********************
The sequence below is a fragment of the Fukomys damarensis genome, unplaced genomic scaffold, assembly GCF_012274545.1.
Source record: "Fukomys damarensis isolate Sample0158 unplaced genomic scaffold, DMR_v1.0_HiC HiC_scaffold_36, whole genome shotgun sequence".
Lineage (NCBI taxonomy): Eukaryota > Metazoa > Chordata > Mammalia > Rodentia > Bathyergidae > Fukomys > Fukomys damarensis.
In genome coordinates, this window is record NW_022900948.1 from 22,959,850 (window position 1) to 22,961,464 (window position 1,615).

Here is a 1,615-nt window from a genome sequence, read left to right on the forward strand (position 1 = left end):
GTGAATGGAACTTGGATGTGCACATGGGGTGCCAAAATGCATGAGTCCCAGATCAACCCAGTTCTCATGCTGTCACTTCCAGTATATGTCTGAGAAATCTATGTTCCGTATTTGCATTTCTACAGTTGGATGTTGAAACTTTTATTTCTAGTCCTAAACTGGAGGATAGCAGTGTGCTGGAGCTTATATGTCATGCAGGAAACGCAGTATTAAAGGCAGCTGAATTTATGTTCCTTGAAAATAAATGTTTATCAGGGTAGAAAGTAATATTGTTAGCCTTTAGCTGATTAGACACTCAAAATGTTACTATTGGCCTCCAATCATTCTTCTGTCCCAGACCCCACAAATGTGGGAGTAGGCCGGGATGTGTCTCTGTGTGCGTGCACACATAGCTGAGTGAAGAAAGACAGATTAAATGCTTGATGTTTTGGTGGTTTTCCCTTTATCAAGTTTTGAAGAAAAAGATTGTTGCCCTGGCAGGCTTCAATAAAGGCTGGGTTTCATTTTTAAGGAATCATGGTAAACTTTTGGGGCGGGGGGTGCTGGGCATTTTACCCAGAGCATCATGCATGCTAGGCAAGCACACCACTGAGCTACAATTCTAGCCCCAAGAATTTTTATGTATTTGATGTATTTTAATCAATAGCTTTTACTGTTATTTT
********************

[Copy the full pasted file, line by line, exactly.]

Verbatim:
The sequence below is a fragment of the Fukomys damarensis genome, unplaced genomic scaffold, assembly GCF_012274545.1.
Source record: "Fukomys damarensis isolate Sample0158 unplaced genomic scaffold, DMR_v1.0_HiC HiC_scaffold_36, whole genome shotgun sequence".
Lineage (NCBI taxonomy): Eukaryota > Metazoa > Chordata > Mammalia > Rodentia > Bathyergidae > Fukomys > Fukomys damarensis.
In genome coordinates, this window is record NW_022900948.1 from 22,959,850 (window position 1) to 22,961,464 (window position 1,615).

Here is a 1,615-nt window from a genome sequence, read left to right on the forward strand (position 1 = left end):
GTGAATGGAACTTGGATGTGCACATGGGGTGCCAAAATGCATGAGTCCCAGATCAACCCAGTTCTCATGCTGTCACTTCCAGTATATGTCTGAGAAATCTATGTTCCGTATTTGCATTTCTACAGTTGGATGTTGAAACTTTTATTTCTAGTCCTAAACTGGAGGATAGCAGTGTGCTGGAGCTTATATGTCATGCAGGAAACGCAGTATTAAAGGCAGCTGAATTTATGTTCCTTGAAAATAAATGTTTATCAGGGTAGAAAGTAATATTGTTAGCCTTTAGCTGATTAGACACTCAAAATGTTACTATTGGCCTCCAATCATTCTTCTGTCCCAGACCCCACAAATGTGGGAGTAGGCCGGGATGTGTCTCTGTGTGCGTGCACACATAGCTGAGTGAAGAAAGACAGATTAAATGCTTGATGTTTTGGTGGTTTTCCCTTTATCAAGTTTTGAAGAAAAAGATTGTTGCCCTGGCAGGCTTCAATAAAGGCTGGGTTTCATTTTTAAGGAATCATGGTAAACTTTTGGGGCGGGGGGTGCTGGGCATTTTACCCAGAGCATCATGCATGCTAGGCAAGCACACCACTGAGCTACAATTCTAGCCCCAAGAATTTTTATGTATTTGATGTATTTTAATCAATAGCTTTTACTGTTATTTT